Tests today show Flint's water is safe to drink, but work to replace the city's damaged pipes is still incomplete.

    Flint activist Melissa Mays:

  • Melissa Mays:

    It seems like we have been forgotten. And nobody's sitting in jail. If I poisoned you, I would be in jail.

    We're coming up on seven years of being in a prison where we can't even be safe in our own homes. And then, of course, under COVID, we have all been locked indoors, and we're stuck using this water.

  • John Yang:

    Compounding a situation that still dominates life in this majority-Black city.

    In November, the Michigan attorney general announced a $600 million fund for families in Flint to settle civil lawsuits from the water crisis. Approval of that plan is pending from a federal judge.

    Sandra Jones is the executive director of the R.L. Jones Community Outreach Center in Flint. It's based at the Greater Holy Temple Church of God in Christ, where her husband is a pastor.

    Sandra, what was your reaction when you heard the news today about the criminal charges against these former officials, including the former governor?

  • Sandra Jones:

    Long time overdue. And, this time, I hope and pray that it sticks.

  • John Yang:

    Two of the people, including the former health director for the state of Michigan, were charged with involuntary manslaughter, nine counts each.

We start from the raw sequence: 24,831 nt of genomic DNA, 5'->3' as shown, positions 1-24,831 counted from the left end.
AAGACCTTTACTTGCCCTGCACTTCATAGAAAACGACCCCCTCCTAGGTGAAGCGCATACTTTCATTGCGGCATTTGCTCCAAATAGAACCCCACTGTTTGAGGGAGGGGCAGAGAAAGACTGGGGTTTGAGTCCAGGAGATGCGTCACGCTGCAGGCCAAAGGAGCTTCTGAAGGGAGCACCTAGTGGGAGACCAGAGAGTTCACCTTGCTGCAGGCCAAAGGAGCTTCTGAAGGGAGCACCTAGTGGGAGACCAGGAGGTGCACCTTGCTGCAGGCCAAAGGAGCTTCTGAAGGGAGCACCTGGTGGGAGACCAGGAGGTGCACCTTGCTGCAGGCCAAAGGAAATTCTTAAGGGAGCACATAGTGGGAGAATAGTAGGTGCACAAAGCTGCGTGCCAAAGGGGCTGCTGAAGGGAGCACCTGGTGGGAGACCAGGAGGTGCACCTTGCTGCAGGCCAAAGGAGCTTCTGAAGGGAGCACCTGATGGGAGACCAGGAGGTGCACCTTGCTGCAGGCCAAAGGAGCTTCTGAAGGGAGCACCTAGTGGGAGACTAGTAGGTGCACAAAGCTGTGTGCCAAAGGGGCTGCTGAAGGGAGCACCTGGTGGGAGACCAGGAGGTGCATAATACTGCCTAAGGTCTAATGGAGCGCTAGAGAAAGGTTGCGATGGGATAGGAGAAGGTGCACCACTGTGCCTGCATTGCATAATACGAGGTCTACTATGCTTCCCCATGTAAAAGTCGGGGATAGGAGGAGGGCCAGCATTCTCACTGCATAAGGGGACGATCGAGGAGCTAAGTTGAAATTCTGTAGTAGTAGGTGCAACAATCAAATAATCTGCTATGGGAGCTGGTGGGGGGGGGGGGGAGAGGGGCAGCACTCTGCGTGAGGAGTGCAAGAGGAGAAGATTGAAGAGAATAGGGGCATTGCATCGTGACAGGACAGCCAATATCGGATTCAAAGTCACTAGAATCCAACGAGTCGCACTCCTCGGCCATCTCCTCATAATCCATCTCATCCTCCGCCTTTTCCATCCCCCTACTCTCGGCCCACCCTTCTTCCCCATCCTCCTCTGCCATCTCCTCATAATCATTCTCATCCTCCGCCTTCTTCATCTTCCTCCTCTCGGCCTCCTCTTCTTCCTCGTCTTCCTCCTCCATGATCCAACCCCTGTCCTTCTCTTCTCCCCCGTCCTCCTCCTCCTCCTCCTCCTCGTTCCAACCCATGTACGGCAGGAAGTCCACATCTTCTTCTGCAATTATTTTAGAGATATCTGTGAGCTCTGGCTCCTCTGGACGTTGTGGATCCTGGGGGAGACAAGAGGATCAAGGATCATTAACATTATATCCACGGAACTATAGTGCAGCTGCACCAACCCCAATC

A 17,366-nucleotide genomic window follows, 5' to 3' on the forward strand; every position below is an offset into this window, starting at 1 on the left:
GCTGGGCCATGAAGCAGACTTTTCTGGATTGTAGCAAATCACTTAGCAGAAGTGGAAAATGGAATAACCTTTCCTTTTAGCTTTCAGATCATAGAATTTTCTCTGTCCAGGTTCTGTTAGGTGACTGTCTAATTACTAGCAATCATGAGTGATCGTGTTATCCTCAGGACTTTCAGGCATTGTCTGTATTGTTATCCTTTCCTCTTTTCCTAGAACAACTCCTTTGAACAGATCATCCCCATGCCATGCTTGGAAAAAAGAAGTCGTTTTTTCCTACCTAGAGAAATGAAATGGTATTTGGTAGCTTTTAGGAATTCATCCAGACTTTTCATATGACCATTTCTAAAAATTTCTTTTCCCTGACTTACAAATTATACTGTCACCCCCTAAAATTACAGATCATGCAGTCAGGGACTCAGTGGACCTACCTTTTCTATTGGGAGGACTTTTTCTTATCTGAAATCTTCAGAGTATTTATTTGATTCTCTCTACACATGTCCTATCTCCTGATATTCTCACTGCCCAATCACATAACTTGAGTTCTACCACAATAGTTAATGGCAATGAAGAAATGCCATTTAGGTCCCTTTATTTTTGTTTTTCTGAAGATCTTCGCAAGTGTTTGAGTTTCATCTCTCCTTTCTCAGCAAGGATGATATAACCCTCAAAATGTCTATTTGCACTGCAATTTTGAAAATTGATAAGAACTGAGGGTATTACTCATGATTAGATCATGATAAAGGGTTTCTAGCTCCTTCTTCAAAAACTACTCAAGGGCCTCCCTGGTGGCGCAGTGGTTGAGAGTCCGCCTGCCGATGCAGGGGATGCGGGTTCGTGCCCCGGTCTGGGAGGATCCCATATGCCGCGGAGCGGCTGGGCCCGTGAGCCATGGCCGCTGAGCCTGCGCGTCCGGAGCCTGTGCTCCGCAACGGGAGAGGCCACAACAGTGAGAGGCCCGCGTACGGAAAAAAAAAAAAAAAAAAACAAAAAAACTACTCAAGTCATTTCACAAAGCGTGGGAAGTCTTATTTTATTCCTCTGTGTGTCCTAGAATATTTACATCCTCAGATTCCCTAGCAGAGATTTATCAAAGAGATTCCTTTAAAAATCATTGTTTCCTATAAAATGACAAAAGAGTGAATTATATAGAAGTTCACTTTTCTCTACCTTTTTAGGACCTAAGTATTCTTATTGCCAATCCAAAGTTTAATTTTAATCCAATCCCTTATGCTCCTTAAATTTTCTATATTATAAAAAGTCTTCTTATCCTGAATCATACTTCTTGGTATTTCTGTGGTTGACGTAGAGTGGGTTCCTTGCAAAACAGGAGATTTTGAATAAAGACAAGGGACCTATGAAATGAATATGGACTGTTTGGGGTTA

• Sandra Jones:

    It is what it is.

    And, I mean, so many people were actually affected. These were lives. We're not talking about property. We're talking about human life. And so I applaud her for what it is that she's doing. She has my support.

  • John Yang:

    I have to ask you.

    There are some lawyers who know more about this than I do who say that it may be tough to get convictions in some of these cases, particularly against the former Governor Rick Snyder, because it's been so long. It's been seven years since the — his action or inaction that he's charged for.

    Have you thought about what it might feel like, how you might feel if the former governor and if some of these other officials are acquitted in court? Or do you think it's enough that they have got to stand up and face these charges in court?

  • Sandra Jones:

    No, it isn't enough that they have to face the charges in court. That's just not enough.

    How could that be enough, when you look at, right now, today, children that are 5 and 6 years old that have cognitive skill problems, children whose parents have not been able to potty train them at the age of 3? How is it enough when you have adults who had lesions all over their bodies, and now they have different kinds of allergies that they have got to live with the rest of their lives?